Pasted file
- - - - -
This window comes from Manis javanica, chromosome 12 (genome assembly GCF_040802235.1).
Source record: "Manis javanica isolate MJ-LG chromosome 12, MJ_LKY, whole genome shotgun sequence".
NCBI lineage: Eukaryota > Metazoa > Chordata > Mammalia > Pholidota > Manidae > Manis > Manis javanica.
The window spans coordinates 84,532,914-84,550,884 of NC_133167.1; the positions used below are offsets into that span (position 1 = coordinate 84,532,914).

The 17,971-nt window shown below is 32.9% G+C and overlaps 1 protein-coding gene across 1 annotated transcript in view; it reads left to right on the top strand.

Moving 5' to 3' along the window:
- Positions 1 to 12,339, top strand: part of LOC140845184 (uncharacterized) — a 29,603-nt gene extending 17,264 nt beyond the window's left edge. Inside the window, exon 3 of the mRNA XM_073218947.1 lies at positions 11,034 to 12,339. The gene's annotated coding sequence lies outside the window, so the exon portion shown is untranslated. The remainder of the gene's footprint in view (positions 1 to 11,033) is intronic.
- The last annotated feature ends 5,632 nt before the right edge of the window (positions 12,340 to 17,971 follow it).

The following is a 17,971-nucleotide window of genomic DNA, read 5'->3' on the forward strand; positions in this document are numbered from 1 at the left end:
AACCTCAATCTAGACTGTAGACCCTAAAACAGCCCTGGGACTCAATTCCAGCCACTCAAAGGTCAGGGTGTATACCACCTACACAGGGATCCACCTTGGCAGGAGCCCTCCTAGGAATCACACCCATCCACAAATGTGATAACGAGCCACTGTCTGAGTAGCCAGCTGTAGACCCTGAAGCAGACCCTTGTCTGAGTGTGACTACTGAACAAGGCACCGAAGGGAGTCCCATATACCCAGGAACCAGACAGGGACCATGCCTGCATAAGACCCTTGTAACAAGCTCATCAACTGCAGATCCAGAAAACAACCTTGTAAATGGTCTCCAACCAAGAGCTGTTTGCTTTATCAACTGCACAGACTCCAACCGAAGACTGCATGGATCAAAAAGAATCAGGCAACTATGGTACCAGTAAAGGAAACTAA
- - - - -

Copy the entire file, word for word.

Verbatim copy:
This window comes from Manis javanica, chromosome 12 (genome assembly GCF_040802235.1).
Source record: "Manis javanica isolate MJ-LG chromosome 12, MJ_LKY, whole genome shotgun sequence".
NCBI lineage: Eukaryota > Metazoa > Chordata > Mammalia > Pholidota > Manidae > Manis > Manis javanica.
The window spans coordinates 84,532,914-84,550,884 of NC_133167.1; the positions used below are offsets into that span (position 1 = coordinate 84,532,914).

The 17,971-nt window shown below is 32.9% G+C and overlaps 1 protein-coding gene across 1 annotated transcript in view; it reads left to right on the top strand.

Moving 5' to 3' along the window:
- Positions 1 to 12,339, top strand: part of LOC140845184 (uncharacterized) — a 29,603-nt gene extending 17,264 nt beyond the window's left edge. Inside the window, exon 3 of the mRNA XM_073218947.1 lies at positions 11,034 to 12,339. The gene's annotated coding sequence lies outside the window, so the exon portion shown is untranslated. The remainder of the gene's footprint in view (positions 1 to 11,033) is intronic.
- The last annotated feature ends 5,632 nt before the right edge of the window (positions 12,340 to 17,971 follow it).

The following is a 17,971-nucleotide window of genomic DNA, read 5'->3' on the forward strand; positions in this document are numbered from 1 at the left end:
AACCTCAATCTAGACTGTAGACCCTAAAACAGCCCTGGGACTCAATTCCAGCCACTCAAAGGTCAGGGTGTATACCACCTACACAGGGATCCACCTTGGCAGGAGCCCTCCTAGGAATCACACCCATCCACAAATGTGATAACGAGCCACTGTCTGAGTAGCCAGCTGTAGACCCTGAAGCAGACCCTTGTCTGAGTGTGACTACTGAACAAGGCACCGAAGGGAGTCCCATATACCCAGGAACCAGACAGGGACCATGCCTGCATAAGACCCTTGTAACAAGCTCATCAACTGCAGATCCAGAAAACAACCTTGTAAATGGTCTCCAACCAAGAGCTGTTTGCTTTATCAACTGCACAGACTCCAACCGAAGACTGCATGGATCAAAAAGAATCAGGCAACTATGGTACCAGTAAAGGAAACTAA